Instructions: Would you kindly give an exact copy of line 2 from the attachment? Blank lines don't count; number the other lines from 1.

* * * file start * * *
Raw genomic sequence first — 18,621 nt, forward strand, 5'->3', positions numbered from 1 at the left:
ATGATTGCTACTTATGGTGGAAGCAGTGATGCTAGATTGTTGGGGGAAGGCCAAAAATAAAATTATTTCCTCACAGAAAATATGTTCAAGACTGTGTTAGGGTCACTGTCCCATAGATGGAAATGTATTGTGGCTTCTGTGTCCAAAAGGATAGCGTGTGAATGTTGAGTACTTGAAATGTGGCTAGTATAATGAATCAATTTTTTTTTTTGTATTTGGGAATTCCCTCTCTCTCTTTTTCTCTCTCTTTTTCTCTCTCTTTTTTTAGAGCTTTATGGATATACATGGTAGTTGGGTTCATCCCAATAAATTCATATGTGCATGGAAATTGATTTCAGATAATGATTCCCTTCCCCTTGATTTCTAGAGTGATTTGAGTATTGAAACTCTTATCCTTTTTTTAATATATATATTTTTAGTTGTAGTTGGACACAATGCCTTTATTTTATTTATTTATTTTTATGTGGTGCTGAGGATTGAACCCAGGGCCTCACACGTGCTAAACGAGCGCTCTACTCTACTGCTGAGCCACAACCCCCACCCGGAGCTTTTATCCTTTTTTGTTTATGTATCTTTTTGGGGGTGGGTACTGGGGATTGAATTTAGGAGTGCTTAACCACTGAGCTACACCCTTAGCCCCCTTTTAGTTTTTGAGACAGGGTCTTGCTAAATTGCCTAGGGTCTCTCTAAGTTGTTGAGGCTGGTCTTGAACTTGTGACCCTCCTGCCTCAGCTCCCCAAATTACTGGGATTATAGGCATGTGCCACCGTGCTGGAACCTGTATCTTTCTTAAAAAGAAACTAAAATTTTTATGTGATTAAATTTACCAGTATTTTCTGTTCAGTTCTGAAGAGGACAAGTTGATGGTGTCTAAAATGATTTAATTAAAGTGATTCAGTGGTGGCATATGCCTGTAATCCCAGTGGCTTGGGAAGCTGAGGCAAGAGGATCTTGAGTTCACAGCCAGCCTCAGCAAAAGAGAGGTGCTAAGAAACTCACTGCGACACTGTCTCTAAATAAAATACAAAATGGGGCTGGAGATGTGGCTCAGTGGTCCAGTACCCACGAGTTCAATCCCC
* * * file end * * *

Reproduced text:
ATGATTGCTACTTATGGTGGAAGCAGTGATGCTAGATTGTTGGGGGAAGGCCAAAAATAAAATTATTTCCTCACAGAAAATATGTTCAAGACTGTGTTAGGGTCACTGTCCCATAGATGGAAATGTATTGTGGCTTCTGTGTCCAAAAGGATAGCGTGTGAATGTTGAGTACTTGAAATGTGGCTAGTATAATGAATCAATTTTTTTTTTTGTATTTGGGAATTCCCTCTCTCTCTTTTTCTCTCTCTTTTTCTCTCTCTTTTTTTAGAGCTTTATGGATATACATGGTAGTTGGGTTCATCCCAATAAATTCATATGTGCATGGAAATTGATTTCAGATAATGATTCCCTTCCCCTTGATTTCTAGAGTGATTTGAGTATTGAAACTCTTATCCTTTTTTTAATATATATATTTTTAGTTGTAGTTGGACACAATGCCTTTATTTTATTTATTTATTTTTATGTGGTGCTGAGGATTGAACCCAGGGCCTCACACGTGCTAAACGAGCGCTCTACTCTACTGCTGAGCCACAACCCCCACCCGGAGCTTTTATCCTTTTTTGTTTATGTATCTTTTTGGGGGTGGGTACTGGGGATTGAATTTAGGAGTGCTTAACCACTGAGCTACACCCTTAGCCCCCTTTTAGTTTTTGAGACAGGGTCTTGCTAAATTGCCTAGGGTCTCTCTAAGTTGTTGAGGCTGGTCTTGAACTTGTGACCCTCCTGCCTCAGCTCCCCAAATTACTGGGATTATAGGCATGTGCCACCGTGCTGGAACCTGTATCTTTCTTAAAAAGAAACTAAAATTTTTATGTGATTAAATTTACCAGTATTTTCTGTTCAGTTCTGAAGAGGACAAGTTGATGGTGTCTAAAATGATTTAATTAAAGTGATTCAGTGGTGGCATATGCCTGTAATCCCAGTGGCTTGGGAAGCTGAGGCAAGAGGATCTTGAGTTCACAGCCAGCCTCAGCAAAAGAGAGGTGCTAAGAAACTCACTGCGACACTGTCTCTAAATAAAATACAAAATGGGGCTGGAGATGTGGCTCAGTGGTCCAGTACCCACGAGTTCAATCCCC